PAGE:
Labour has cut the Tory lead in the polls to just 5% according to the latest YouGov poll for The Times. The LibDems are back to 10% after a small recent drop but are still failing to make inroads with their anti-Brexit stance.
The survey suggests that the gap between the two main parties is down to single figures for the first time since Theresa May called the snap election on 18 April. Labour has made steady gains in recent weeks.
It’s unclear if the Manchester suicide bombing has been a factor but the trend was emerging prior to the terror attack.
It has been a strange few days in an already strange election campaign. The latest polls suggest that we still can’t be certain of the outcome and there is no way of guessing what will happen in the next two weeks.
Only one in twenty voters now say they plan to vote UKIP according to the latest YouGov poll. If that’s right, their share has halved in the first week of the campaign and is down over 60% from the last election. Leader Paul Nuttall has been dodging questions about whether he intends to stand as an MP this time round.
It looks very much as if the former UKippers now intend to vote Conservative, as Theresa May’s party remains on track for a landslide victory. Just under half the electorate say the will vote for her party on June 8th.
With the main objective of UKIP being the UK’s withdrawal from the European Union, it appears that post the Brexit vote they are a party without a purpose and with vanishing support.
The Opinion Polls are clearly off again given that two polls today give the Tories 40% (Survation) and 50% (ComRes) respectively, a difference of 10%. One thing however that we can be sure of is that the Conservatives have a big lead and that it has largely come at the expense of UKIP. The Independence party has been steadily polling in the mid to low teens up until now and even reached 19% in the run up to the referendum. It now appears to have lost its way with today’s ComRes polling giving Paul Nuttall’s party just 7%. Aware that interest in the party is draining a way the new leader has attempted to grab media attention with a ‘ban the burka’ policy.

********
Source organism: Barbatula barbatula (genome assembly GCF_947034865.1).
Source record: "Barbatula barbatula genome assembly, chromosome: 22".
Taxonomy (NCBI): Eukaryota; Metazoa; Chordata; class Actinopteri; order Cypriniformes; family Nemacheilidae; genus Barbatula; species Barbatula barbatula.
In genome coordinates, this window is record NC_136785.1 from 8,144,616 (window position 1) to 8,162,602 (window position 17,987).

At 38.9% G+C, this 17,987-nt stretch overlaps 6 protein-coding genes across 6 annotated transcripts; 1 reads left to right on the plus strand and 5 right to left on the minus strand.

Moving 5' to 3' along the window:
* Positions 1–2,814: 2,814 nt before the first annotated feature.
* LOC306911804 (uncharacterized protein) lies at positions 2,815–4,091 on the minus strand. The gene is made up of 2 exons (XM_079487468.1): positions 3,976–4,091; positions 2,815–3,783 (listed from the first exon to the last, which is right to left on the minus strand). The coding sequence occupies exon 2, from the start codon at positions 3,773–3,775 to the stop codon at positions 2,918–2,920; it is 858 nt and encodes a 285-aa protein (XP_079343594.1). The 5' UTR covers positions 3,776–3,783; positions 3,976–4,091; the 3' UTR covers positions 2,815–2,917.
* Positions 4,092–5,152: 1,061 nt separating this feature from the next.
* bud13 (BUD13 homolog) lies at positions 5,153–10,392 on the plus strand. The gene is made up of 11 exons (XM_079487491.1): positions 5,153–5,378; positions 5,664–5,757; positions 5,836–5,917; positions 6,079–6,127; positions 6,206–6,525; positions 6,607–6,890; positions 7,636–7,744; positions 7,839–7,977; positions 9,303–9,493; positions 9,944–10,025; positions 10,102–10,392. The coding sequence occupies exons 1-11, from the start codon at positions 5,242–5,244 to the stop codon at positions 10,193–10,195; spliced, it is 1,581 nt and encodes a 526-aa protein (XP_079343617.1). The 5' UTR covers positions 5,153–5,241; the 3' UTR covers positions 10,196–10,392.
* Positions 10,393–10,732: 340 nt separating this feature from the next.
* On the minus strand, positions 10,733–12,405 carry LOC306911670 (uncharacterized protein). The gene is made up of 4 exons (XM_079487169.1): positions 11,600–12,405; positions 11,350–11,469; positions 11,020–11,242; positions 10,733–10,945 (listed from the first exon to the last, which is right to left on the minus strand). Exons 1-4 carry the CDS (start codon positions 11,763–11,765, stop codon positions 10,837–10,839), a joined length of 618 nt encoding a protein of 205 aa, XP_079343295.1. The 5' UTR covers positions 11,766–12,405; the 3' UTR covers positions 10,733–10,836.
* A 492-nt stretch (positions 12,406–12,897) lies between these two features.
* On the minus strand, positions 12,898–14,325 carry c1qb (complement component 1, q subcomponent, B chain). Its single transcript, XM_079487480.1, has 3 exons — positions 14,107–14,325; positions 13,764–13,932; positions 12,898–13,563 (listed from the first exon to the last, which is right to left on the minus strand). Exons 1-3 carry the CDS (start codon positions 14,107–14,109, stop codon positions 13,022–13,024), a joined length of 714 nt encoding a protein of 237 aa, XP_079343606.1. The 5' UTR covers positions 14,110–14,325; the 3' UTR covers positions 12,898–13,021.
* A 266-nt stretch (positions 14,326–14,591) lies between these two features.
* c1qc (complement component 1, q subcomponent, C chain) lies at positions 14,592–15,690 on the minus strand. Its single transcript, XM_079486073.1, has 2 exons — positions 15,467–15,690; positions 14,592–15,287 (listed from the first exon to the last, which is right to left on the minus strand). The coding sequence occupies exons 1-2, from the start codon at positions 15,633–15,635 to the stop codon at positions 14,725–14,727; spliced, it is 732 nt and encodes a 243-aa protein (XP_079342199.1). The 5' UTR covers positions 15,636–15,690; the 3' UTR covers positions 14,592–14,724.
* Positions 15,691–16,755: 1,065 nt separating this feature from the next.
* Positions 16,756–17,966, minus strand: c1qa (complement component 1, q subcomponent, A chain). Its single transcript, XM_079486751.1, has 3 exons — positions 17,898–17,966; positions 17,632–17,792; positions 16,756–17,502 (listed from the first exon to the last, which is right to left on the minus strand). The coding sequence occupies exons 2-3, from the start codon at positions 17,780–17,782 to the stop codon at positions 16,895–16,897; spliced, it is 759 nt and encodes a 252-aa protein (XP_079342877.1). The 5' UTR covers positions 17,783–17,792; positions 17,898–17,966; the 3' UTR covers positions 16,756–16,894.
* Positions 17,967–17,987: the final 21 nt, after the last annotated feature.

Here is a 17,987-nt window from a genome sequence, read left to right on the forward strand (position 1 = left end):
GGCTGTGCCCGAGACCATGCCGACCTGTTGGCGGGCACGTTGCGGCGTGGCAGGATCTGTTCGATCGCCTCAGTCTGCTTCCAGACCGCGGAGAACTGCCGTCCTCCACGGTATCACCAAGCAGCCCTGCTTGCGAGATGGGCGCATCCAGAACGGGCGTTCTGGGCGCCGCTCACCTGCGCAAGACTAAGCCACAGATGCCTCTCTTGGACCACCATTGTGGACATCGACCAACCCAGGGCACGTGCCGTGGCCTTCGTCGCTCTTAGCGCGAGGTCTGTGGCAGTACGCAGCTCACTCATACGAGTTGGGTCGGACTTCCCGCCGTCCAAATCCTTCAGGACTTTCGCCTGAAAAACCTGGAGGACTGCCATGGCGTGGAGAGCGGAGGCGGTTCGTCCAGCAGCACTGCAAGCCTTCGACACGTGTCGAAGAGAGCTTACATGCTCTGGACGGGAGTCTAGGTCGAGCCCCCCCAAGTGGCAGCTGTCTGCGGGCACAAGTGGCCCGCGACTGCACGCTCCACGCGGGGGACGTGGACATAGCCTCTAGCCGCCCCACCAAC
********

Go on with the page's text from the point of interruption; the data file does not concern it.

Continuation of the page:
The referendum result and Theresa May’s apparent commitment to a hard Brexit has shot the UKIP fox. Farage won’t stand again and even leader Paul Nuttall hasn’t committed to fighting for a seat. Last time round 13% of the vote wasn’t enough to win a single seat. Single digit support definitely won’t put a UKIP MP in the Commons.
At 11.05am today Prime Minister Theresa May announced that there will be an early UK General Election on Thursday June 8th. In a political speech which marked the start of the campaign , she criticised the other parties in the context of their stance on Brexit: “If we do not hold a general election now, their political game playing will continue” she said.
The election requires a motion in the House of Commons to be passed by a two thirds majority. That motion will be tabled tomorrow. The Labour Party alone could block the motion but May has clearly calculated that they won’t want to be accused of running scared. The current Tory lead over Labour stands at 18 points which if that was repeated in the vote would deliver a Tory landslide.
This general election campaign has been unlike any before it. The date was known almost four and a half years in advance. Before the Fixed-term Parliaments Act, passed in 2011, election campaigns lasted just a month.
The 2015 campaign kicked off in earnest when the Conservatives unvelied their first campaign poster on January 2nd, arguments about the TV debates started a couple of days later, so we are talking four months of solid electioneering. The longest election campaign in British history has made almost no difference at all to voter intentions.